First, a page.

The nation’s largest flatbed carrier, Daseke Inc. (NASDAQ: DSKE), expects “general industrial softness” and a “sustained weakness” in the oil and gas markets to continue through the first half of 2020. On the company’s earnings conference call, Daseke’s management team said that the market has been softer in the first quarter when compared to the fourth quarter of 2019.
When asked for specifics, management said that oil rig counts are “down hard,” but its wind-energy business has provided a substantial offset. Management said that the company’s exposure to the oil and gas markets was 13% during 2019.
When pressed on the impacts of the coronavirus, management said that the bulk of the company’s business is domestic, but that they have seen a drop in container volumes. Further, they said that one customer project that is tied to Chinese components has been delayed.
The Dallas area-based carrier reported an adjusted net loss of $0.12 per share for the fourth quarter of 2019, better than analysts’ forecasts for a $0.20 per share loss, but worse than management’s recently updated guidance.
At the end of January, Daseke issued a press release increasing its financial expectations to the “high-end” of its prior guidance range for fourth-quarter and full-year 2019. The new expectation called for a fourth-quarter adjusted net loss of only $6 million to $2 million, or roughly $0.09 to $0.03 per share. While total fourth-quarter revenue of $403 million, down 10% year-over-year, was within management’s new guidance, the $7.8 million adjusted net loss was not.
Further, Daseke’s full-year 2019 adjusted net income of $2.1 million missed management’s updated full-year 2019 guidance of $3 million to $7 million.
“Adjusted” figures exclude items expected to be non-recurring, like transformation, restructuring and impairment charges. In 2019, Daseke recorded $312.8 million in impairment charges as valuations of prior acquisitions declined mostly due to the declines in used truck prices.
Next phase of restructuring
The carrier continues to restructure operations after a decade of acquisitions. Daseke remains on track with “Phase I” of its restructuring plan, which lowered the company’s tractor count, trailer count and non-driver headcount each by 8% and is expected to achieve an annual run rate of $30 million in incremental operating income by the end of first quarter 2020.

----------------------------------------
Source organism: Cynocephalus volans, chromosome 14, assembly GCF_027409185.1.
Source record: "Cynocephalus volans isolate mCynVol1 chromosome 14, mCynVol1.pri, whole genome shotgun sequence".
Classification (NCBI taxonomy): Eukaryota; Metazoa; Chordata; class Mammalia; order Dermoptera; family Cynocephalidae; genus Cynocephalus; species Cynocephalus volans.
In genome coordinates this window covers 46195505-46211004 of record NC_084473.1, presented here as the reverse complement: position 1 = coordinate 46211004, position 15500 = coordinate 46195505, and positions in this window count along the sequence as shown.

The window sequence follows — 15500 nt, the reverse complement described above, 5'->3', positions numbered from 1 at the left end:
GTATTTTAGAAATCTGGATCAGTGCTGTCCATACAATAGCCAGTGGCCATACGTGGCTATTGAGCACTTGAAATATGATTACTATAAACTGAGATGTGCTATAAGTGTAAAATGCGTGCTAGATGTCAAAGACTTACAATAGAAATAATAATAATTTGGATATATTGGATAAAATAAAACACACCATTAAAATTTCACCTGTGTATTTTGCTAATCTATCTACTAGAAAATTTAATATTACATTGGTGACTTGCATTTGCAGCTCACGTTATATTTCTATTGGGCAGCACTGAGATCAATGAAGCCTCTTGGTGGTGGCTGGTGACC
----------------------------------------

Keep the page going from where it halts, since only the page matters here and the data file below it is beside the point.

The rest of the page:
“2019 proved to be a year of significant transformation for Daseke, as we took aggressive action to streamline the business, reset our leadership team, and reposition the company to drive profitable growth in the future,” said Daseke CEO Chris Easter.
Additionally, the company announced “Phase II” of the improvement plan. This phase is expected to deliver a run rate of an additional $15 million in operating income by the end of 2020. Like Phase I, this phase will integrate three more previously acquired operations, taking its total number of separately operated business units from 13 to 10. (Phase I provided a reduction in standalone carriers from 16 to 13.) Other “business improvement actions” are expected to be taken as well.
Easter continued, “In total, we expect that Phase I and II of our Operational Improvement Plan, which began in August 2019, will deliver $45 million in annual operating income improvements as we enter fiscal 2021, and will position the company for more profitable growth as the industrial market improves.”
Daseke reported revenue declines in both of its specialized and flatbed divisions due primarily to “lower freight rates and lower miles driven.”
The company’s specialized segment saw a 7% year-over-year decline in total revenue to $257 million due to “softer oil & gas related end markets.” The division’s average tractor count was 114 units lower and rate per mile declined 5% to $3.43 in the period.
The division reported a 94.5% operating ratio (OR), 150 basis points (bps) worse year-over-year. In addition to demand weakness, management noted strength in wind-energy markets and the sale of underutilized equipment as offsets to further margin degradation.
The flatbed division reported a 13% decline in total revenue at $150 million compared to the fourth quarter in 2018. The average tractor count declined by 44 units year-over-year with a 4% decline in rate per mile at $1.87. The division reported a 200-bp improvement in OR at 93.8% given improved brokerage margins, which were partially offset by “softness in manufacturing- and construction-related end markets.”
Daseke ended 2019 with net debt of $608.4 million, $48 million lower year-over-year. The company generated $130 million in free cash flow during the year, allowing it to pay down debt and fund its capital expenditures (capex). Daseke’s leverage ratio, net debt-to-adjusted earnings before interest, taxes, depreciation and amortization (EBITDA) excluding one-time items, was 3.18x at the end of the year. Management said that the leverage ratio may move higher in the first half of 2020 as 80% of its planned $75 to $80 million in capex will occur then.
Daseke’s full-year 2020 guidance calls for revenue to be in the range of $1.61 to $1.69 billion and adjusted EBITDA of $170 to $180 million compared to $170.9 million in 2019. Management said that they expect volumes to be “relatively flat” year-over-year in 2020 with rate pressure in the first half, subsiding in the back half as flatbed truck capacity tightens.
Management highlighted $32 million in EBITDA headwinds stemming from pricing and volume declines given lower U.S. oil rig activity as well as higher insurance expenses. However, they expect these headwinds to be offset by $36 million in restructuring initiatives.
Management said that their guidance doesn’t include any potential impact from the coronavirus.
Shares of DSKE are 15% lower on the day.